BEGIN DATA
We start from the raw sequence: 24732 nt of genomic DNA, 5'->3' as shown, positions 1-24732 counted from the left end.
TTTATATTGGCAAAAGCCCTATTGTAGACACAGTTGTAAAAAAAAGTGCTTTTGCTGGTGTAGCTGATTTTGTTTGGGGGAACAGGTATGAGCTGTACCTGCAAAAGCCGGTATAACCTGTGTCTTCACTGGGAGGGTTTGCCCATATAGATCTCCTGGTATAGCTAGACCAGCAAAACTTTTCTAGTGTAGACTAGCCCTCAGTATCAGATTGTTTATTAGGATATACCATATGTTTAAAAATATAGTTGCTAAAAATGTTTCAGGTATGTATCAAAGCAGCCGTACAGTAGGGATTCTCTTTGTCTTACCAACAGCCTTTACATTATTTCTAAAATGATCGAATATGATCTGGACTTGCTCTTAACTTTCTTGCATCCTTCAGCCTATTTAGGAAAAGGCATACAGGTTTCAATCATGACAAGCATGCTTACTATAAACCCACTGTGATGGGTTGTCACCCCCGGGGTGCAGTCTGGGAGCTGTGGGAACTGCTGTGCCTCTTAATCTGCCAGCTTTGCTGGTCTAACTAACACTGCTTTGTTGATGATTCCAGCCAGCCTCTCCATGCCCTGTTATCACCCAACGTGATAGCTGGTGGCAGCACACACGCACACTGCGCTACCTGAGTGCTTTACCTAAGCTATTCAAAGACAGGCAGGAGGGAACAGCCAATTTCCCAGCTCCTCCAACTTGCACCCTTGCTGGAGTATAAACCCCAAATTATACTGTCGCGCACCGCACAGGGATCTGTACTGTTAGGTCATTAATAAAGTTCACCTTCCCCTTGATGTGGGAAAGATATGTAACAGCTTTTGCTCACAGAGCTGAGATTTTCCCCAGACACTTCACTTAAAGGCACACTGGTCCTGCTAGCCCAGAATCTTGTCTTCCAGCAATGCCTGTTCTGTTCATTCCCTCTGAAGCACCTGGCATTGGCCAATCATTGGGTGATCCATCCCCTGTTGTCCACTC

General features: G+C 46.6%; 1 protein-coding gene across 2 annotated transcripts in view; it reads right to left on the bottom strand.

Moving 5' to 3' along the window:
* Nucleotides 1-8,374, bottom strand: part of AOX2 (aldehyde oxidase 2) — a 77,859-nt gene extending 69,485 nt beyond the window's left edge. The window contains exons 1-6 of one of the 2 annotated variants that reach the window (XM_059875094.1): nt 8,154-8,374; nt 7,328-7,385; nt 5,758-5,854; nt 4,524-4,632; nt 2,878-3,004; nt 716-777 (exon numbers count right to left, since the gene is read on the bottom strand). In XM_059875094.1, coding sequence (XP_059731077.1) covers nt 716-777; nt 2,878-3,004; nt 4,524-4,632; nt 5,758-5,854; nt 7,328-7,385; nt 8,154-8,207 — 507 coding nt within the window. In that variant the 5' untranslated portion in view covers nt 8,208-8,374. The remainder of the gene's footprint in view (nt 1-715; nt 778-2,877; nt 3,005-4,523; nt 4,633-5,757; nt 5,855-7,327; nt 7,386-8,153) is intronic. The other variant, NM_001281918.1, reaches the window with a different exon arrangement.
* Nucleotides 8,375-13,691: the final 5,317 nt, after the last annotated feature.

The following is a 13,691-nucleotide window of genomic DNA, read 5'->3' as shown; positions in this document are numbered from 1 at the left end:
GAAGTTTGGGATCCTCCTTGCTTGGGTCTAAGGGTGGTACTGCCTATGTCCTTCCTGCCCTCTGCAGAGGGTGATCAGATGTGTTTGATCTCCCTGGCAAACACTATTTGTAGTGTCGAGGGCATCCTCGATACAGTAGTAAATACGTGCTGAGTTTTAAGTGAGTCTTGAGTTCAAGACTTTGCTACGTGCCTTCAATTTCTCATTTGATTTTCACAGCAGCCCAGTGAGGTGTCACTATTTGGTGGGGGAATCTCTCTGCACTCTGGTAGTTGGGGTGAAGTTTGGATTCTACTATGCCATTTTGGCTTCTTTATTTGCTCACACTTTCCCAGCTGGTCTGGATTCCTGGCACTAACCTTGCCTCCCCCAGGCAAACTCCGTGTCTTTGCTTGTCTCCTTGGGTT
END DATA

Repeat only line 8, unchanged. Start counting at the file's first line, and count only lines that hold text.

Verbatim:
GAAGTTTGGGATCCTCCTTGCTTGGGTCTAAGGGTGGTACTGCCTATGTCCTTCCTGCCCTCTGCAGAGGGTGATCAGATGTGTTTGATCTCCCTGGCAAACACTATTTGTAGTGTCGAGGGCATCCTCGATACAGTAGTAAATACGTGCTGAGTTTTAAGTGAGTCTTGAGTTCAAGACTTTGCTACGTGCCTTCAATTTCTCATTTGATTTTCACAGCAGCCCAGTGAGGTGTCACTATTTGGTGGGGGAATCTCTCTGCACTCTGGTAGTTGGGGTGAAGTTTGGATTCTACTATGCCATTTTGGCTTCTTTATTTGCTCACACTTTCCCAGCTGGTCTGGATTCCTGGCACTAACCTTGCCTCCCCCAGGCAAACTCCGTGTCTTTGCTTGTCTCCTTGGGTT